Photographs 19 views of Kolob Creek
Past the gate, the dusty track descends gradually down a long ridge, across open ground that allows distant views over cliffs and canyons, including Kolob Creek to the north and east, and Goose Creek to the south. The track branches several times, and links with various logging roads, many now disused, with the most travelled route leading to the MIA camp (MIA = Mutual Improvement Association, a youth program for the Mormon Church). The place is now known as Kolob Deer Haven Camp. The recommended route to Kolob Creek is to take the first left, just over 1 mile from the gate, then a right soon after. This becomes overgrown and crossed by occasional fallen trees once a side track, the only route still used by vehicles, leaves to the right. It descends more and more steeply, nearing the end of the ridge, and turns away sharply to the right at the very end, down to the valley floor where it meets a continuation of the earlier side track. Left here, the track soon reaches another junction, next to a picnic area with a few tables and a pipe supplying drinking water. Turning left again, the road curves back north, along the head of a side ravine on the right. This ravine is used to reach Kolob Creek, and the starting point is marked by a cairn on the right side of the road, just a few hundred meters from the picnic spot.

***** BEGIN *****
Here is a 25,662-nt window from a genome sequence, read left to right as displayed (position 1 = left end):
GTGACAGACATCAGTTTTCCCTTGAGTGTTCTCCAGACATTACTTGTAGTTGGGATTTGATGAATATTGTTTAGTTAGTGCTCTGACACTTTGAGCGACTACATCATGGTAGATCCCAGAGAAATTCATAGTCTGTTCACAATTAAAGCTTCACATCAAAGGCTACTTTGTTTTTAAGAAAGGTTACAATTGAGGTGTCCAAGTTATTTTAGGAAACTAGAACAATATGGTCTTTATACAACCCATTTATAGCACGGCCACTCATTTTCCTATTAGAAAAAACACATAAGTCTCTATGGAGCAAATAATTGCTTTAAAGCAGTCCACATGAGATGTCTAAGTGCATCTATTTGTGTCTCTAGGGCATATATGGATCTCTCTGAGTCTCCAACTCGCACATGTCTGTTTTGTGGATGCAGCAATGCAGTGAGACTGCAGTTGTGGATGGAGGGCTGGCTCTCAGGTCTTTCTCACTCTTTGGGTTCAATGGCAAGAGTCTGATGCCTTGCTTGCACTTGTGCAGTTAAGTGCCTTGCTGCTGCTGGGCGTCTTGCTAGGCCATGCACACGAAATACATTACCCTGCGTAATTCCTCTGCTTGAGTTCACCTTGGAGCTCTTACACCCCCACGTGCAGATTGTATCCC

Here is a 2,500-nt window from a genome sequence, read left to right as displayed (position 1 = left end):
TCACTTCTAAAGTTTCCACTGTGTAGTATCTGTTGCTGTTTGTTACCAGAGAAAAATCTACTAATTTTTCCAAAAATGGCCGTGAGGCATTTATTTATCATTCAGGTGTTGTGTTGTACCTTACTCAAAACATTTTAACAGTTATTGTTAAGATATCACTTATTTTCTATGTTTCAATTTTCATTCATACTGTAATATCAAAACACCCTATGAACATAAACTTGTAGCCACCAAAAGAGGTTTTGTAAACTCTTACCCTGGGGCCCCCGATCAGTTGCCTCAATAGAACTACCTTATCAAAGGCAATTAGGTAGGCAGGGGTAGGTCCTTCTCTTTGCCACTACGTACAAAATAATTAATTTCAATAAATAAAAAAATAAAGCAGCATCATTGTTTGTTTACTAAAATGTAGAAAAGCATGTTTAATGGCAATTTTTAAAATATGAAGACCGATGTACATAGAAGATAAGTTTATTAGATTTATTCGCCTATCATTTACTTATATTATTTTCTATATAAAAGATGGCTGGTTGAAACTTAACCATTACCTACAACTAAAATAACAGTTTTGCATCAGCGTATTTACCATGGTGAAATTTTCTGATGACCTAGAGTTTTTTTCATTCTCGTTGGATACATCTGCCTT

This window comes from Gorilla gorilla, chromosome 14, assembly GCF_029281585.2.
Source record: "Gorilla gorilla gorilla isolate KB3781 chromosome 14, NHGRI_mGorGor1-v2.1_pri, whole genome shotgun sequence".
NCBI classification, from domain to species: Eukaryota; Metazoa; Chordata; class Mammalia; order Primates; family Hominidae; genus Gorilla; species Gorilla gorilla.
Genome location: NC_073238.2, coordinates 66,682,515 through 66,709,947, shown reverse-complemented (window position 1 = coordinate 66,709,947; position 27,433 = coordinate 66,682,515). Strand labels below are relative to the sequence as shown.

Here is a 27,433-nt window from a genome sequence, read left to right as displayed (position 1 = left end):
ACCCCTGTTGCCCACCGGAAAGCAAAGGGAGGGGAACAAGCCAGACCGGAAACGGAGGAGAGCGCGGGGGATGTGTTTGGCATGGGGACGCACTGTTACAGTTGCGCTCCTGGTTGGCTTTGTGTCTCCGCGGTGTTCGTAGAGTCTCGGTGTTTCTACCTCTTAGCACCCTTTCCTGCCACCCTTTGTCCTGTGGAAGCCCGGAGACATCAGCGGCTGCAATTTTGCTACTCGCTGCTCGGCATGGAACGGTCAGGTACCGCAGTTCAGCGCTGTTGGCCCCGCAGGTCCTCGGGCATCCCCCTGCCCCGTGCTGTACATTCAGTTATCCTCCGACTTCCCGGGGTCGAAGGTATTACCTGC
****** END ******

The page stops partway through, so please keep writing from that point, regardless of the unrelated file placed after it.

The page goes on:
The path drops down a slope through a thin belt of woodland and over a cliff edge into open land, the creek now visible far below, and descends at a 50° gradient down an extremely precipitous, rocky, dusty hillside. It is reasonably well used so easy to identify though not always easy to follow. The trail meets then follows the streambed of the left fork of the ravine, which soon joins the right fork. Upstream here is a nice slot section, while the combined drainage soon enters longer, deeper narrows with dryfalls at intervals, one of which is too high to climb. Bypassing requires quite a lengthy diversion, by climbing far up the bushy hillside on the left, first exiting the streamway a little before the narrows - up to a ridge then steeply down the far side, along another side gully and back to the main drainage. This part of the route is not always easy to identify. Kolob Canyon is close now, near enough to hear its rushing waters.
The streamway is followed a little more until just before the confluence, where the way is blocked by another dryfall, passed by hiking up a slope on the left side, then finally down 50 meters to a bushy area at the side of Kolob Creek - a point which marks the approximate end of the tightest narrows that extend 1.5 miles upstream (to beneath the last big dryfall - the 12th rappel if descending the whole canyon), and the slightly wider downstream section, which continues 3 more miles to the Virgin River.
, the route into middle Kolob Creek takes a lot of description but once there, the hike simply involves walking up, or down, the streambed as far as desired. Upstream of the entrance, the 750 foot cliffs are soon vertical, dark and partly overhanging, as the water covers the canyon floor from wall to wall, and a good stretch of narrows begins. Such sections alternate with more open corridors where the river is flanked by sandbanks and bushes. If the flow rate is high, the creek forms deep pools, small waterfalls and fast flowing rapids that may hinder progress, though at some times of year the canyon will be completely dry.
One option to explore the canyon would be to walk all the way downstream, through the Zion Narrows to the paved road, though this would require a car shuttle. If returning via the MIA route, the initial climb can be very strenuous in hot weather, though it can be done in as little as one hour.